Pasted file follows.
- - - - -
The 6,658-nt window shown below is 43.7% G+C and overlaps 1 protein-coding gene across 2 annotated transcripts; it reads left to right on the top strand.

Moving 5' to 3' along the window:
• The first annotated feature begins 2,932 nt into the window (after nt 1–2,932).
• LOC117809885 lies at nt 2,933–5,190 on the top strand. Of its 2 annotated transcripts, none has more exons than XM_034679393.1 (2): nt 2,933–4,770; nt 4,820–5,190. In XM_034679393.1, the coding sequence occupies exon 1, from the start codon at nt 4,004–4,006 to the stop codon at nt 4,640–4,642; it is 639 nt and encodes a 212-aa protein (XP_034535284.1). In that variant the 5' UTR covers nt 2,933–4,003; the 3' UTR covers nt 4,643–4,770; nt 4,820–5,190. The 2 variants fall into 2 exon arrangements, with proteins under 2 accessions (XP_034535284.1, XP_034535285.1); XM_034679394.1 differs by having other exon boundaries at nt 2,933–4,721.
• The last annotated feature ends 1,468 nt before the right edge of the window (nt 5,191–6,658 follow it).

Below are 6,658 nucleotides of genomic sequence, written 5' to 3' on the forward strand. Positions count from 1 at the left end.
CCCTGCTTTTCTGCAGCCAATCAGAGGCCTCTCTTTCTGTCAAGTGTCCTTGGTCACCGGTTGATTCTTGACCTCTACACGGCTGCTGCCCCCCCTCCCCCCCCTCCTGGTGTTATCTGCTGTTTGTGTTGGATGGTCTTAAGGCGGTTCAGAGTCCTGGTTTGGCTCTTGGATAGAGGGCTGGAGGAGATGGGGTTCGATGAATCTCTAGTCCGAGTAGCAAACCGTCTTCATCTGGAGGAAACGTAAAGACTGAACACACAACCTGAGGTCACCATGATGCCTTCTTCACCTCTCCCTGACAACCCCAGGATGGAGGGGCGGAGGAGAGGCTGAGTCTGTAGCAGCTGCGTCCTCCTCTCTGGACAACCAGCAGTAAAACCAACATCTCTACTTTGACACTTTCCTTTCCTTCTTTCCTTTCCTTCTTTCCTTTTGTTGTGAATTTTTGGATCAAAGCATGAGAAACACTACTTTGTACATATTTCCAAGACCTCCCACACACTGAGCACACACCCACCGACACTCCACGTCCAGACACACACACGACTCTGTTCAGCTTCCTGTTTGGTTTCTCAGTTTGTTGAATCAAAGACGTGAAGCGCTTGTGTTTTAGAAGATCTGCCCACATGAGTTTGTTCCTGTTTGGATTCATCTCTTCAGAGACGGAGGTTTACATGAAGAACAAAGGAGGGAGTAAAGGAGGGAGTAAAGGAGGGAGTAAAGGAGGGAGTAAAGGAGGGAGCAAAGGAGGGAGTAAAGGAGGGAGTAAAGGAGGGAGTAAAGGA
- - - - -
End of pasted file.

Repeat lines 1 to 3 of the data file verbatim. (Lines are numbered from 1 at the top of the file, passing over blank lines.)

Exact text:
The 6,658-nt window shown below is 43.7% G+C and overlaps 1 protein-coding gene across 2 annotated transcripts; it reads left to right on the top strand.

Moving 5' to 3' along the window:
• The first annotated feature begins 2,932 nt into the window (after nt 1–2,932).